While fragile politically, Haiti is much safer than media coverage suggests. Any violent crime mainly takes place in Port au Prince. Even there, homicide rates are decreasing (now at 3 per 100,000 people in three selected areas) vs. 52 per 100,000 people in Jamaica, generally viewed as a favorable tourism destination. Even Costa Rica has a higher rate than Haiti at 11 homicides per 100,000 people. Below is an article by Trenton Daniel on the decreasing homicide rate in Haiti's largest city. To court investment and tourism, Haiti needs to rebrand itself as historically, culturally, and artisticly rich as well as safe.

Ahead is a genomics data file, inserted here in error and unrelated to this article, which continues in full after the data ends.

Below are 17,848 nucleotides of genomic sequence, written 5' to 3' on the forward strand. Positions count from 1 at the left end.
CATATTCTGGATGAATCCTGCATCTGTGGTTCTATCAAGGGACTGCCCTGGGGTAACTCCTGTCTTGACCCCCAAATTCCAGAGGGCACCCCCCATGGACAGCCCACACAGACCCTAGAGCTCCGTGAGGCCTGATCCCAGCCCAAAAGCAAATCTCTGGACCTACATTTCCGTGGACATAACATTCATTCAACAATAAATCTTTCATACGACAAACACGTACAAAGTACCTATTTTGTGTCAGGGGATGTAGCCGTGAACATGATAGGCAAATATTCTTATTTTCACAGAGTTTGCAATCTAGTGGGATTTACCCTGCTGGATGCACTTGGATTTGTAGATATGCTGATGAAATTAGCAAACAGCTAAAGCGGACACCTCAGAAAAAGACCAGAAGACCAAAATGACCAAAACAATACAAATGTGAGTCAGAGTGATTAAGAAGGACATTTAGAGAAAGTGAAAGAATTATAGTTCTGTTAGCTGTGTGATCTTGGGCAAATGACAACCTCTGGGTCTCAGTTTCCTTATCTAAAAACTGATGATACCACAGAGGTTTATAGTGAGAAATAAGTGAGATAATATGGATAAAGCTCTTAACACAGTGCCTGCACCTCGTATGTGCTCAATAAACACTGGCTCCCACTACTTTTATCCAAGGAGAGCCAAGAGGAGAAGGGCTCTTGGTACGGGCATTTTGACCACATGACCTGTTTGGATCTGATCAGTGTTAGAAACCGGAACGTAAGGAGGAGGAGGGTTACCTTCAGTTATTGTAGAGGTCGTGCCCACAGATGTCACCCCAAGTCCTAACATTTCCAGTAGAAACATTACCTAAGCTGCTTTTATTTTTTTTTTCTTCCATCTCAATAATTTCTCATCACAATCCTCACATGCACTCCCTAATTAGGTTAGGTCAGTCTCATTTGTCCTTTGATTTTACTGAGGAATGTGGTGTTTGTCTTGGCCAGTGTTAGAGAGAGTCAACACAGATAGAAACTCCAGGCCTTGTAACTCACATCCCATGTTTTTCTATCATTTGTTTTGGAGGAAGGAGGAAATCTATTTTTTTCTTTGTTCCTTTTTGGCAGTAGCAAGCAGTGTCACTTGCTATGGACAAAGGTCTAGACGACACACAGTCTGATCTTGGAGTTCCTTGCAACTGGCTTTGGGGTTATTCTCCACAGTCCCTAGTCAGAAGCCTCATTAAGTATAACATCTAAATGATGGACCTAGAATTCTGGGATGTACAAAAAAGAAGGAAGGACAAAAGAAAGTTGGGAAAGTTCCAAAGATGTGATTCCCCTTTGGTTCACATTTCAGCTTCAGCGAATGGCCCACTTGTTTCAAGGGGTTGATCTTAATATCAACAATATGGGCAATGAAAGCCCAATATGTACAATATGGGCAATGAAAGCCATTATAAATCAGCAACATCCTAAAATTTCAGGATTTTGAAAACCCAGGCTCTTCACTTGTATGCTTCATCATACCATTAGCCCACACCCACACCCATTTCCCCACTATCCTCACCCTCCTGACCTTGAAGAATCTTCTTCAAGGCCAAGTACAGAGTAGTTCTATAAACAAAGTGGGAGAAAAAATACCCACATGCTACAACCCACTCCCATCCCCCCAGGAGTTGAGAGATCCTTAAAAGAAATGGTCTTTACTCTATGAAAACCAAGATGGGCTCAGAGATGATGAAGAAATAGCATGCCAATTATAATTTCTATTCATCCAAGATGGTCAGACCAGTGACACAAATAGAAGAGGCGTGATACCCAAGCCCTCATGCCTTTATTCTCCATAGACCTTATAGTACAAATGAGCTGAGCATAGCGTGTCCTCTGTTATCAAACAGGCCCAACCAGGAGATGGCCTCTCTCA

The United States Institute of Peace (USIP) has been working with the Haitian Government to reform its sorely outdated criminal laws, more suited to the needs of 19th Century France than Haiti at present. For this reason, Haiti's justice system has not been able to address moden crimes which include trafficking in persons, drug trafficking, and violations of human rights. President Preval has initiated a comprehensive reform process with the participation of civil society, the United Nations, and think tanks such as USIP. This process could help bring about a new chapter in Haitian history where criminal laws protect rights instead of violating them, and serve all the people of Haiti, including the poor and vulnerable.